According to a survey conducted by the Public Opinion Research Centre (CVVM), six out of ten Czechs consider the state’s response to the spread of COVID-19 to be adequate. For the majority of the population, however, the reasoning behind some implemented measures is missing or incomprehensible.
In December, 44 percent of respondents described the measures as understandable, while 55 percent rated them the opposite.
Compared to the results of a September survey, the number of people who consider the measures insufficient decreased by ten percentage points. On the contrary, there was a seven-percentage-point increase in the group of people who consider the measures to be excessive.
At the end of last year, 57 percent of respondents also considered the government measures to be effective, while 37 percent of them were of the opposite opinion. In May and early June, more than four-fifths of Czech citizens were convinced that the measures were effective.
In the time of the coronavirus epidemic, the Czechs evaluated the activities of medics, firemen, and the army most positively, with more than 80 percent of the public appreciating their work.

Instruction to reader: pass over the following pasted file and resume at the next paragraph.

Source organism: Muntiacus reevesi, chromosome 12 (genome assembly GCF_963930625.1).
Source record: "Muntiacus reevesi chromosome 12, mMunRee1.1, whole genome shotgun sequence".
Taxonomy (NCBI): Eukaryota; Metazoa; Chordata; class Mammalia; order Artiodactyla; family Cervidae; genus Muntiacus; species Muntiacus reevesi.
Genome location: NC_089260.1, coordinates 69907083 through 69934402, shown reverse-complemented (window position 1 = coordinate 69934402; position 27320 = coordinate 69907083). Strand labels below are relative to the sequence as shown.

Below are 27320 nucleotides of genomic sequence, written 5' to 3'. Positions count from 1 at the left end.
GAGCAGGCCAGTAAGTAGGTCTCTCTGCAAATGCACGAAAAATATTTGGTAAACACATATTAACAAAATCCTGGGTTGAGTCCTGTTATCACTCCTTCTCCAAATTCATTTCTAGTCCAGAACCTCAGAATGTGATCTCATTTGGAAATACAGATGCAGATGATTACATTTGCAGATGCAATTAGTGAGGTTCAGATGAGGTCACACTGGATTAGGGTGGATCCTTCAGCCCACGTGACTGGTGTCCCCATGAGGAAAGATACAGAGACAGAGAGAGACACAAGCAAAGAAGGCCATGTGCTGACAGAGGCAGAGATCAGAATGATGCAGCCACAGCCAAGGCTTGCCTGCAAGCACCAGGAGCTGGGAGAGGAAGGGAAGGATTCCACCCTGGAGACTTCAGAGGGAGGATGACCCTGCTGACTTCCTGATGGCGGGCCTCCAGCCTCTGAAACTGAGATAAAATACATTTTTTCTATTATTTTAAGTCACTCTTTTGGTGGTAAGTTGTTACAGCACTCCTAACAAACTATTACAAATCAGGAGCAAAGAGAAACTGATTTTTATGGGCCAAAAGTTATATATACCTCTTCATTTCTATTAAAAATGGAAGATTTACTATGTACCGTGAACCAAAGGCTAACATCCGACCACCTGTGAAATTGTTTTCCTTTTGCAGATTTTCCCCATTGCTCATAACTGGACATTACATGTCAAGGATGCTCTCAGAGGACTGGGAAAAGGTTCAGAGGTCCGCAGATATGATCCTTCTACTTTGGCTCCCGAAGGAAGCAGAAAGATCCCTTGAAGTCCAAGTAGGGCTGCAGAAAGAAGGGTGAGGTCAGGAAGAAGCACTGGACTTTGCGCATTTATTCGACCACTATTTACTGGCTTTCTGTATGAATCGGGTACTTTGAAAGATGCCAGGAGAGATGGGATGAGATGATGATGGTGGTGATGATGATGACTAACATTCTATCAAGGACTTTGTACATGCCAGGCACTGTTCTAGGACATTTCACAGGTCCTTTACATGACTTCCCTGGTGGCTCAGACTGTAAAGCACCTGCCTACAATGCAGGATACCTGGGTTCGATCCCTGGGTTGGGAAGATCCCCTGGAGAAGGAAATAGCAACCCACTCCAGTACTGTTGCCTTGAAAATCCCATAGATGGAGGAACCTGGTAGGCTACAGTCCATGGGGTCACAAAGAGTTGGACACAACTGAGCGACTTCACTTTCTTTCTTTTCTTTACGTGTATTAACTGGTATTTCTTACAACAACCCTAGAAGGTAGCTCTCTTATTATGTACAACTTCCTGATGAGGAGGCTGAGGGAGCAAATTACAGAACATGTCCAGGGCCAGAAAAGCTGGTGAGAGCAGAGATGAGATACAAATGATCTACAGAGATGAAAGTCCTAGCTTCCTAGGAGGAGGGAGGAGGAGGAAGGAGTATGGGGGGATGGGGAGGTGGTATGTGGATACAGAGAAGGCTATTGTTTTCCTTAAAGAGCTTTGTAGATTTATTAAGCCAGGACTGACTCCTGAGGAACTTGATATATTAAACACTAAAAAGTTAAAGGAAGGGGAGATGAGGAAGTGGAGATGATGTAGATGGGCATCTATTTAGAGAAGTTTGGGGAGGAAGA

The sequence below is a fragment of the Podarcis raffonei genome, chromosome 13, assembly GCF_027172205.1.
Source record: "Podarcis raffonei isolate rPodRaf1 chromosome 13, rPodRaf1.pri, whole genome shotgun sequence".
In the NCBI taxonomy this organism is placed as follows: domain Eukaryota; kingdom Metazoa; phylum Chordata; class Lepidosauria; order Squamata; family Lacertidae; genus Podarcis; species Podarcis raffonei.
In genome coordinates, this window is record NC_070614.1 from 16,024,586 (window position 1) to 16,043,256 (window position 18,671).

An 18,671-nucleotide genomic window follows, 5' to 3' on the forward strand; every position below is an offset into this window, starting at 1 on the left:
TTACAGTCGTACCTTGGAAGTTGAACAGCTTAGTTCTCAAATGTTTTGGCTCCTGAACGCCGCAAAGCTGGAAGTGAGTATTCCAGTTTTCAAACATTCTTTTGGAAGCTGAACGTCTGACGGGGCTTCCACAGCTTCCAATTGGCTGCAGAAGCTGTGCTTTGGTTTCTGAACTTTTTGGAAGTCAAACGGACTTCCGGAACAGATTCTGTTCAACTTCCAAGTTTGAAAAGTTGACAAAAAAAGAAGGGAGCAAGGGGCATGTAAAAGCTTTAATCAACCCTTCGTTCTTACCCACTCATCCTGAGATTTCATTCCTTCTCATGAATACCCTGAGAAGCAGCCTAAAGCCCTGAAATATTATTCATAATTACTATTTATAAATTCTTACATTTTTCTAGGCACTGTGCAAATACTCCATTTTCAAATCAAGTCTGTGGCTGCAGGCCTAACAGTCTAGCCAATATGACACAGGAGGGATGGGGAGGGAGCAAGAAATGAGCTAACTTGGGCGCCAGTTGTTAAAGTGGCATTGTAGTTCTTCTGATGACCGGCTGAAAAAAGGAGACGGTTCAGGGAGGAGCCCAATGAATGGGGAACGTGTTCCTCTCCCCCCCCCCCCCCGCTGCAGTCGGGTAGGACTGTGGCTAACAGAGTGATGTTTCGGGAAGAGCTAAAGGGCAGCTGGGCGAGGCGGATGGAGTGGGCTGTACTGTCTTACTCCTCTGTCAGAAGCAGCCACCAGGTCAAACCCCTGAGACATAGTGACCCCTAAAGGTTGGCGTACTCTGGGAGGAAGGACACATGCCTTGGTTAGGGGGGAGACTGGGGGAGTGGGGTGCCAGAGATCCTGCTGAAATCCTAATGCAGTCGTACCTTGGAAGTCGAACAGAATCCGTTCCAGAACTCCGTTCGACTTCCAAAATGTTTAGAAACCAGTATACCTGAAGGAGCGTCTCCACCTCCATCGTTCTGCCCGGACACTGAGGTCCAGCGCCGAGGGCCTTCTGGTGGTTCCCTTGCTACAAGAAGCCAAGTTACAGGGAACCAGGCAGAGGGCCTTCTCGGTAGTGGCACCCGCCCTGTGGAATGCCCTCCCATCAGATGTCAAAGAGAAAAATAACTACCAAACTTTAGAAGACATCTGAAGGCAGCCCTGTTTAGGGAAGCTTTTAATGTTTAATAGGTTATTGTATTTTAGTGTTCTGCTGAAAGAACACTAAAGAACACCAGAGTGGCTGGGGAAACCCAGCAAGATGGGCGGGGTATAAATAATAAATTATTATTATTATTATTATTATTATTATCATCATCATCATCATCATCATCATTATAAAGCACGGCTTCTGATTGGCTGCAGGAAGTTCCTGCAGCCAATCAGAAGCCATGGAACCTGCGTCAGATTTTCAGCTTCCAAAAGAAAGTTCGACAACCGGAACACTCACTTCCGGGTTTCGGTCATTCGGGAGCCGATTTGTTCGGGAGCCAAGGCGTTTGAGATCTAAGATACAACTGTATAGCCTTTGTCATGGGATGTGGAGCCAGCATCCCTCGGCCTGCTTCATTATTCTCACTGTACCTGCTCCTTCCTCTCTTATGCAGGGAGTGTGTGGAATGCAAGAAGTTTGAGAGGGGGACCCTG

On the other hand, at the bottom of the list was the European Union, with only 36 percent of respondents commending its activities, while the World Health Organization enjoyed the support of just 37 percent of respondents.
The Czechs were also critical of the work of the media and the government. In total, 39 percent of respondents were satisfied with the work of journalists, while the government gained the support of 40 percent of those surveyed. On the contrary, 57 percent and 55 percent of Czech citizens criticized the media and the government, respectively.
Title image: A man flashes victory signs during a protest joined by thousands against the government’s restrictive measures to curb the spread of COVID-19 infections in Prague, Czech Republic, Sunday, Jan. 10, 2021. (AP Photo/Petr David Josek)